"Destroy this temple, and in three days I will raise it up."
We are quickly approaching the Church's observance of the days of which our Lord spoke -- the days of His betrayal, crucifixion, and resurrection. This sacred three-day period, the Triduum, is the kernel of the entire liturgical year. It begins on the evening of Holy Thursday and concludes on the evening of Easter Sunday. It is packed and overflowing with ancient symbolism and themes for profound meditation, not the least of which is the infinite dignity of human life.
The Triduum happened, after all, because of human life. God loves human beings, and the crucifixion and resurrection of God-in-the-flesh ushers human beings into eternal life. The "gates of heaven" are not made of silver or gold, but rather of human flesh and bones. Jesus brings to heaven the very same nature that all of us, born and unborn, share. The events of the Triduum are very physical: His Body given at the table, nailed to the cross, laid in the tomb, risen from the dead. These days give meaning to the human body. We are not free to neglect the body: we must feed the hungry, shelter the homeless, tend to the sick, and protect the unborn from the abortionists' forceps.
On Holy Thursday, Mass is not permitted without a congregation. It is the day on which the Lord gave the commandment of brotherly love, and gave us the Eucharist, which establishes communion among brothers and sisters. The washing of the feet reveals the meaning of the Eucharist and the cross: He laid down his life for us; so we must lay down our lives for one another. The Triduum teaches us, then, that it is our business when someone is unemployed, or discriminated against, or about to have an abortion. It is our business, because the business of a Christian is love.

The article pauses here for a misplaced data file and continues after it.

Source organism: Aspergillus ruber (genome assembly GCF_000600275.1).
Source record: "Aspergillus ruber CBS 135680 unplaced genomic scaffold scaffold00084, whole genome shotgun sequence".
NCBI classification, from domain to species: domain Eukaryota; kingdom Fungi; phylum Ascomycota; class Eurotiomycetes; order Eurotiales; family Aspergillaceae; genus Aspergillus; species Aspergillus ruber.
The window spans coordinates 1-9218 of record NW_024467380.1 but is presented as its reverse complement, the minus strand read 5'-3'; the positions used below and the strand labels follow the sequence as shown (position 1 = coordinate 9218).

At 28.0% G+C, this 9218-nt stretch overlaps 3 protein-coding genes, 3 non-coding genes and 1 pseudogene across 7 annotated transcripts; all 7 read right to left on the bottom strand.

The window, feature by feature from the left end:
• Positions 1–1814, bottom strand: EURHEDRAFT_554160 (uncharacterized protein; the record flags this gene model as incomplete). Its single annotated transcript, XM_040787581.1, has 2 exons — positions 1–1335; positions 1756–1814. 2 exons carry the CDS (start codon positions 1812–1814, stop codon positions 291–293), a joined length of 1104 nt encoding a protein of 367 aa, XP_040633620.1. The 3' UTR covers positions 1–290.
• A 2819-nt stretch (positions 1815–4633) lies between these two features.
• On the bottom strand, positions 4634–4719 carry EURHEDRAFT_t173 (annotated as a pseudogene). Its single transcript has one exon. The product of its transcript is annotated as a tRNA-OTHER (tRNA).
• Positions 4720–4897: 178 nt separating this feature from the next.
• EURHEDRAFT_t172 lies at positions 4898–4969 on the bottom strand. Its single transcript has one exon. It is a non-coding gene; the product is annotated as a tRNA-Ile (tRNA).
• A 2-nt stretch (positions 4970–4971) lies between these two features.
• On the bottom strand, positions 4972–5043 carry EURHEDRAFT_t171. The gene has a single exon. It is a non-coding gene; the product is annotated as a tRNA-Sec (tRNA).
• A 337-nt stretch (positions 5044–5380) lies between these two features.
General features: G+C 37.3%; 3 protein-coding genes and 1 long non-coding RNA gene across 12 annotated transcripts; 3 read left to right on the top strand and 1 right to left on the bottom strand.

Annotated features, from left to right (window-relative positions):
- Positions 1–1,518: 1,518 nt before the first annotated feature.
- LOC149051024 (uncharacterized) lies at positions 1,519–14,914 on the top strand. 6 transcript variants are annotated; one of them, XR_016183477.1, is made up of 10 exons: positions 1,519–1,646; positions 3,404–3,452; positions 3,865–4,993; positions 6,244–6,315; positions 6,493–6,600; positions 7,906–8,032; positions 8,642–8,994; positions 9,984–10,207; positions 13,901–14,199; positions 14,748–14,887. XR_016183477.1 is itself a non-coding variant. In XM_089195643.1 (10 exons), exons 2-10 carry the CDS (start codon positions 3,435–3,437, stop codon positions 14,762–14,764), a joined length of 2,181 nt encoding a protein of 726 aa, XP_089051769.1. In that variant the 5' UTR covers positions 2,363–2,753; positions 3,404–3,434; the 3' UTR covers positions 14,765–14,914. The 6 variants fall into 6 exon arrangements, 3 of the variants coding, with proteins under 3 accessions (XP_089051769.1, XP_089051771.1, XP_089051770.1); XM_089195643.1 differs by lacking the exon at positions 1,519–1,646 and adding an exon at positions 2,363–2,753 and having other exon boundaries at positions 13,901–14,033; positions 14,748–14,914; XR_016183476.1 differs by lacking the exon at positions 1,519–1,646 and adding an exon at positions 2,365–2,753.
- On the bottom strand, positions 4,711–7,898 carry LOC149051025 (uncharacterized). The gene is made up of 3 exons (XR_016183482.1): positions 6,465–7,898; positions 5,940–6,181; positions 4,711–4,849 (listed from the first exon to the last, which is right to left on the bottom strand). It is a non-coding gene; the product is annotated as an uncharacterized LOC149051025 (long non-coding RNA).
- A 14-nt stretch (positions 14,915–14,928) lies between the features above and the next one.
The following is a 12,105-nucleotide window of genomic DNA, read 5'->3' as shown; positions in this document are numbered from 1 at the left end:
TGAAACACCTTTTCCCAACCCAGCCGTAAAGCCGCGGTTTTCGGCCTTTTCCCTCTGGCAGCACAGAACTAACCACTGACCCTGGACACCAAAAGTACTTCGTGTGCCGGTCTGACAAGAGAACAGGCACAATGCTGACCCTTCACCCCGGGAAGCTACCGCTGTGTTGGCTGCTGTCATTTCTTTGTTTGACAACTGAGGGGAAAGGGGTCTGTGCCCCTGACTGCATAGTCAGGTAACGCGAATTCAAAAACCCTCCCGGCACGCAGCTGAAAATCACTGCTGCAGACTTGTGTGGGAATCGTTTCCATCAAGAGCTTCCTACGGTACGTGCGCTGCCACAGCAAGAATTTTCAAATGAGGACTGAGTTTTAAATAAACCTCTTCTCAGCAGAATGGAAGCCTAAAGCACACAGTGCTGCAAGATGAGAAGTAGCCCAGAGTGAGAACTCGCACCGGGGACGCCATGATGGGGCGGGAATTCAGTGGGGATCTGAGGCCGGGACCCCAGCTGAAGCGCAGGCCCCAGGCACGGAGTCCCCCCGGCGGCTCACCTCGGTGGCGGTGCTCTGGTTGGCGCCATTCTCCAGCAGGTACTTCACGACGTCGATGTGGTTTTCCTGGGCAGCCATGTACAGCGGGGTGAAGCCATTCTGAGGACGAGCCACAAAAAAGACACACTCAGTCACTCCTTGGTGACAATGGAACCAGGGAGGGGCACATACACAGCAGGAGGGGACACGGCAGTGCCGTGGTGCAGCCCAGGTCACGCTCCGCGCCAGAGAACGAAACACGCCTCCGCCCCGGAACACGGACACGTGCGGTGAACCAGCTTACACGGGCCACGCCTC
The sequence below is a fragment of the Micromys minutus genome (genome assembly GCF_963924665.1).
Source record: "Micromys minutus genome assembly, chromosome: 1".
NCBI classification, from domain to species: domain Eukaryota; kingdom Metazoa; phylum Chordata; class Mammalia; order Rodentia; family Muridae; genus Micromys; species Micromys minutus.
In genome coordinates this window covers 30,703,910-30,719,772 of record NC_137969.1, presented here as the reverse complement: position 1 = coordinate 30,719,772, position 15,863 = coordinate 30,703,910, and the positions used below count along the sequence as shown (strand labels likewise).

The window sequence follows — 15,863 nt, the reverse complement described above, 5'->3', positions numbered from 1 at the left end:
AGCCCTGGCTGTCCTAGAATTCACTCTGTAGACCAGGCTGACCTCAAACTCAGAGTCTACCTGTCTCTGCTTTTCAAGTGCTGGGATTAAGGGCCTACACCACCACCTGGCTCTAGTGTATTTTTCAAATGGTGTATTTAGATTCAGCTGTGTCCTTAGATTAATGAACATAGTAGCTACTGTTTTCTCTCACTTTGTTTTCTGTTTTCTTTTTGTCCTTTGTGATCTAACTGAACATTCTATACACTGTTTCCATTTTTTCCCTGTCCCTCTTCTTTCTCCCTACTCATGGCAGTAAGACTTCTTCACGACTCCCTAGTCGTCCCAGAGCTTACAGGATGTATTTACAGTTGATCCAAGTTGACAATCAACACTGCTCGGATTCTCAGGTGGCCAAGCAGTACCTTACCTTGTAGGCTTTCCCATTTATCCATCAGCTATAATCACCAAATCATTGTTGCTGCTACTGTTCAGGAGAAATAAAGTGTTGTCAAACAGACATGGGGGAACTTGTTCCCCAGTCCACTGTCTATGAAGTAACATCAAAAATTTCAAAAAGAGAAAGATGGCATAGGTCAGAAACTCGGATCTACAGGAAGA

No Mass is permitted on Good Friday, or during the day on Holy Saturday. The tabernacle is empty. The Church experiences the strange silence and emptiness of the first Good Friday. The Lord has been taken away. To love one another, we must be able to enter the other's emptiness. How deep, indeed, is the loneliness of the empty womb for those who have experienced abortion. It is a haunting emptiness, enduring through life, and crying out for our compassionate care.
Good Friday is also the day that the Lord gave us the greatest example of forgiveness. And He was a victim of capital punishment. It is a day to renew our determination to work for alternatives to the death penalty and alternatives to war.
The Day of Days is Easter. The Easter Vigil cannot begin before dark, because the Church wants to dramatize the fact that darkness (symbolizing sin and death) is conquered by light (symbolizing the Risen Christ). "Christ our Light!" the deacon proclaims. "Thanks be to God!" the people respond. Thanks, indeed, because the victory belongs to Life! Don't let anything take that Easter joy from you!